But an exact 1-1 mapping is not always present or desirable.

not a diagram of software components
Not A Diagram of Software Components
  • Conceptual models represent ideas, things, and objects in the real-world problem domain.
  • A conceptual model is not a picture of:
    • Software components.
    • Classes in an object-oriented programming language.
  • It illustrates real-world concepts.
4 steps to domain model
4 Steps to Domain Model
  • Make a list of candidate concepts
  • Create CRC Cards
  • Create the class diagram (Domain Model)
  • Review the class diagram
step 1
STEP 1

Make a list of candidate concepts

strategies to identify conceptual classes
Strategies to Identify Conceptual Classes
  • Use a conceptual class category list
    • Make a list of candidate concepts
  • Use noun phrase identification
    • Identify noun ( and noun phrases) in textual descriptions of the problem domain, and consider them as concepts or attributes.
  • Use Cases are excellent description to draw for this analysis.
object identification
Object Identification
  • Textual analysis of use-case information
  • Creates a rough first cut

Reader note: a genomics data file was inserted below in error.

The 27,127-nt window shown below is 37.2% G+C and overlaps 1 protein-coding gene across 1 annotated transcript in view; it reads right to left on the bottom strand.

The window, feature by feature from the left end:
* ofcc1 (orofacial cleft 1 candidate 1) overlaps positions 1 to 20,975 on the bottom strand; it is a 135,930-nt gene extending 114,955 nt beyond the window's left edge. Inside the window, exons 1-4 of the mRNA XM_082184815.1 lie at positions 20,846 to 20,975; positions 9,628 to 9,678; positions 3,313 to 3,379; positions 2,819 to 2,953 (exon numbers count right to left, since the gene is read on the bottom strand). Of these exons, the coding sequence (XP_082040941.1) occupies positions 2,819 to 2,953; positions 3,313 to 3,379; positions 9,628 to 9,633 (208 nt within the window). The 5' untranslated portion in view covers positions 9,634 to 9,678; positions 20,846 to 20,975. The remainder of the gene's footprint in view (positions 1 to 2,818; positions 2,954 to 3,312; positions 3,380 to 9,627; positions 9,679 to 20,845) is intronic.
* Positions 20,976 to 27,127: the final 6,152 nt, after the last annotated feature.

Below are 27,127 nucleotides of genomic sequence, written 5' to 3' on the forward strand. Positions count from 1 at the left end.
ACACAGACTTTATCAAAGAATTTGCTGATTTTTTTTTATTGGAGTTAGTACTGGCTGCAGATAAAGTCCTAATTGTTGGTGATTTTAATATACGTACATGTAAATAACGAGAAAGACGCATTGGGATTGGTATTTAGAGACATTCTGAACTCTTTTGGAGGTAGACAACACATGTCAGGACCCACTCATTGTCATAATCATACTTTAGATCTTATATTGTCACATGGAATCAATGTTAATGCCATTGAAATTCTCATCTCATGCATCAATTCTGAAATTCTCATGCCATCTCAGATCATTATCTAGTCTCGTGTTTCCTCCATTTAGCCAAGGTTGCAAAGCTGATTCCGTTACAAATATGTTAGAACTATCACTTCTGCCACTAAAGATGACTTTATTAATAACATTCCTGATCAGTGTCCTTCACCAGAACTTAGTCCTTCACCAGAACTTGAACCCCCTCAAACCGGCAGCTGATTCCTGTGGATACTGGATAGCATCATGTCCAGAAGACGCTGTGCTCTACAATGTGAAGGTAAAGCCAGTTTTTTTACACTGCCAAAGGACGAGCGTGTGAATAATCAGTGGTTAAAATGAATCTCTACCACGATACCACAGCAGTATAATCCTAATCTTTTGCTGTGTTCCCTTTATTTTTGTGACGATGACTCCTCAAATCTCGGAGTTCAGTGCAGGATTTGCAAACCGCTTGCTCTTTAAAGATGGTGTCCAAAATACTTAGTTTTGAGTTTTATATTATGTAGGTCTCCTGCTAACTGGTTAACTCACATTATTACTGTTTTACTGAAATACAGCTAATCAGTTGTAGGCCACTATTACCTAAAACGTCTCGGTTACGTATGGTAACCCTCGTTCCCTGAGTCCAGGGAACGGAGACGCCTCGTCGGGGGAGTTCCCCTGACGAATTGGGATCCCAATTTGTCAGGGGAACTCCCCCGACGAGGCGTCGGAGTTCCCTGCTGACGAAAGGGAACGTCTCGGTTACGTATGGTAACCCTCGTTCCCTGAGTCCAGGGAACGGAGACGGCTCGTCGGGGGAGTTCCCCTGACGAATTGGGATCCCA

• Common object list
  • Incidents
  • Roles
textual analysis of use case information
Textual analysis of use-case information
  • • A Noun
    • A common or improper noun implies a class of objects.
    • A proper noun or direct reference implies an instance of a class.
    • A collective noun implies a class of objects made up of groups of instances of another class.
  • • An adjective implies an attribute of an object.
  • • A verb
    • A verb doing verb implies an operation.
    • A being verb implies a classification relationship between an object and its class.
    • A having verb implies an aggregation or association relationship.
    • A transitive verb implies an operation.
    • An intransitive verb implies an exception.